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J Patient Saf. 2012 Mar;8(1):26-9. doi: 10.1097/PTS.0b013e31823d0661.

Measuring the effectiveness of pharmacology teaching in undergraduate medical students.

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  • 1Office of the Secretary General, Mexico City, Mexico.

Abstract

OBJECTIVE:

Information overload and recent curricular changes are viewed as important contributory factors to insufficient pharmacological education of medical students. This study was designed to assess the effectiveness of pharmacology teaching in our medical school.

METHODS:

The study subjects were 455 second-year medical students, class of 2010, and 26 pharmacology teachers at the National University of Mexico Medical School. To assess pharmacological knowledge, students were required to take 3 multiple-choice exams (70 questions each) as part of their evaluation in the pharmacology course. A 30-item questionnaire was used to explore the students' opinion on teaching. Pharmacology professors evaluated themselves using a similar questionnaire. Students and teachers rated each statement on a 5-point Likert scale.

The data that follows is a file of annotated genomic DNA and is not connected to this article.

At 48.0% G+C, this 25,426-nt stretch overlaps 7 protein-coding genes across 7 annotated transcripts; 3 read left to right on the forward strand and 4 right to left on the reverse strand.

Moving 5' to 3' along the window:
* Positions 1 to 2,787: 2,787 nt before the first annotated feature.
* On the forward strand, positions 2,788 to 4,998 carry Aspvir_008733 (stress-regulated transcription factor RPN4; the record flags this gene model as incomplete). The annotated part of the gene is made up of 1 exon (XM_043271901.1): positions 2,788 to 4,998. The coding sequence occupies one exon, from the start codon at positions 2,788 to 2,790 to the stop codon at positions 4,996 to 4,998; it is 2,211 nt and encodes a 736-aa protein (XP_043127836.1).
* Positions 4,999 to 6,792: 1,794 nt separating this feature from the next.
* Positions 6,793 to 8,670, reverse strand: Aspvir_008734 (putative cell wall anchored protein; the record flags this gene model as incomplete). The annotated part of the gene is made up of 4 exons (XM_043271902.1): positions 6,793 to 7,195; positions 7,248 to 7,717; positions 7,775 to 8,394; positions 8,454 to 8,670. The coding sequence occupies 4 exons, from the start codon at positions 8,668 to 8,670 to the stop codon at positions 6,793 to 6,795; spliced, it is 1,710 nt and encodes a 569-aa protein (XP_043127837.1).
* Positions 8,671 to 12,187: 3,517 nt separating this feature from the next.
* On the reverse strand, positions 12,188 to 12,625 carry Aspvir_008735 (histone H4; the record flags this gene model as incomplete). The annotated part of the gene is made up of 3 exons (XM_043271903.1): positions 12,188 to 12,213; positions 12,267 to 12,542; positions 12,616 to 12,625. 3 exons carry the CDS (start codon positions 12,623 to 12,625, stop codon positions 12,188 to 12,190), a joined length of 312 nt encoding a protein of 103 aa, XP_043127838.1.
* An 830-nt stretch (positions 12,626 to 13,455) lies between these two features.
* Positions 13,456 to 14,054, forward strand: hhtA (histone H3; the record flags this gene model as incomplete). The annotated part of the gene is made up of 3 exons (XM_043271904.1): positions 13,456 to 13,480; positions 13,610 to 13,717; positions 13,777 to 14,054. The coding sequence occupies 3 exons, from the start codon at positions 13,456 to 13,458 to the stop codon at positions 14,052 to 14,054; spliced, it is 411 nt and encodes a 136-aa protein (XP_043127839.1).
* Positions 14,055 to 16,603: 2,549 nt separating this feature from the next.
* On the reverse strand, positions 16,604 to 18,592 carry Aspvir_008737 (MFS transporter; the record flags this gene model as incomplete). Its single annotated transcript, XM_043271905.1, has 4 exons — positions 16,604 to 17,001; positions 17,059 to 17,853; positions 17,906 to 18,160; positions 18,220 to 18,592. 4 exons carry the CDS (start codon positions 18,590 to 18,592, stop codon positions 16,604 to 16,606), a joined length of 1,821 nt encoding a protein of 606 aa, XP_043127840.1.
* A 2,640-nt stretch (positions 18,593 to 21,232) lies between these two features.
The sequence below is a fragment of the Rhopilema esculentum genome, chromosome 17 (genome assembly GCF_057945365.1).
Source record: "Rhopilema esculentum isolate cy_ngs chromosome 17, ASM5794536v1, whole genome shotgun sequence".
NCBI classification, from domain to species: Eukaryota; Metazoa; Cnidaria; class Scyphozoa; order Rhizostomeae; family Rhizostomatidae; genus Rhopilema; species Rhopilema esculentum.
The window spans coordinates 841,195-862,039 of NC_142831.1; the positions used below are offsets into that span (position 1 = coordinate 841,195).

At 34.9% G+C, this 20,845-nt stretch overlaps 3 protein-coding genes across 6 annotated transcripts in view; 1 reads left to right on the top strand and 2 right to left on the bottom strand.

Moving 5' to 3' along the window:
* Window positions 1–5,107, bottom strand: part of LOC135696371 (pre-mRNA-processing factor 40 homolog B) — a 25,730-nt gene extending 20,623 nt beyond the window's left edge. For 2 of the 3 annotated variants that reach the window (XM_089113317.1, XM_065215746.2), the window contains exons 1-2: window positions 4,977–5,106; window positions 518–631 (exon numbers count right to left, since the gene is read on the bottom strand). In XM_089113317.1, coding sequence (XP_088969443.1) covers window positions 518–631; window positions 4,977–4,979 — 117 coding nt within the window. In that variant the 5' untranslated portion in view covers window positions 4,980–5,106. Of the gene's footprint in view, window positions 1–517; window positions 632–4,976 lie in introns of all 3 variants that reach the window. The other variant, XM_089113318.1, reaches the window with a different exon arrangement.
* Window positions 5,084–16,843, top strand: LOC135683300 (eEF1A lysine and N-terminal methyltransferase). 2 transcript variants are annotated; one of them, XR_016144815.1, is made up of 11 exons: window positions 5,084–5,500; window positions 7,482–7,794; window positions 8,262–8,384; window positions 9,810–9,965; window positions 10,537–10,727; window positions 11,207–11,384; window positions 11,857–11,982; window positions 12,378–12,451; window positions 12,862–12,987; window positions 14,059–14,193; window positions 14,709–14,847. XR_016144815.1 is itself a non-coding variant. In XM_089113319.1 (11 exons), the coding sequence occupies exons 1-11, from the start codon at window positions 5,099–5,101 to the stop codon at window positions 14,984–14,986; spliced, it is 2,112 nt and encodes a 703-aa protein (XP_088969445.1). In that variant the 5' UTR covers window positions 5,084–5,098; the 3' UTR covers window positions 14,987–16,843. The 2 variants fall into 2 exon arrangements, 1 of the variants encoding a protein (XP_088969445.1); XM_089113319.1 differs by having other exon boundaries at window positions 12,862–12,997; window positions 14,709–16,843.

RESULTS:

The groups' exam scores ranged from 54.5% to 90.0% of correct responses, with a mean score of 77.3%. Only 73 (16%) of 455 students obtained an exam score of 90% and higher. Students' evaluations of faculty and professor self-ratings were very high (90% and 96.2%, of the maximal response, respectively). Student and professor ratings were not correlated with exam scores (r = 0.291).

CONCLUSIONS:

Our study shows that knowledge on pharmacology is incomplete in a large proportion of second-year medical students and indicates that there is an urgent need to review undergraduate training in pharmacology. The lack of relationship between the subjective ratings of teacher effectiveness and objective exam scores suggests the use of more demanding measures to assess the effectiveness of teaching.

PMID:
22139044
[PubMed - indexed for MEDLINE]
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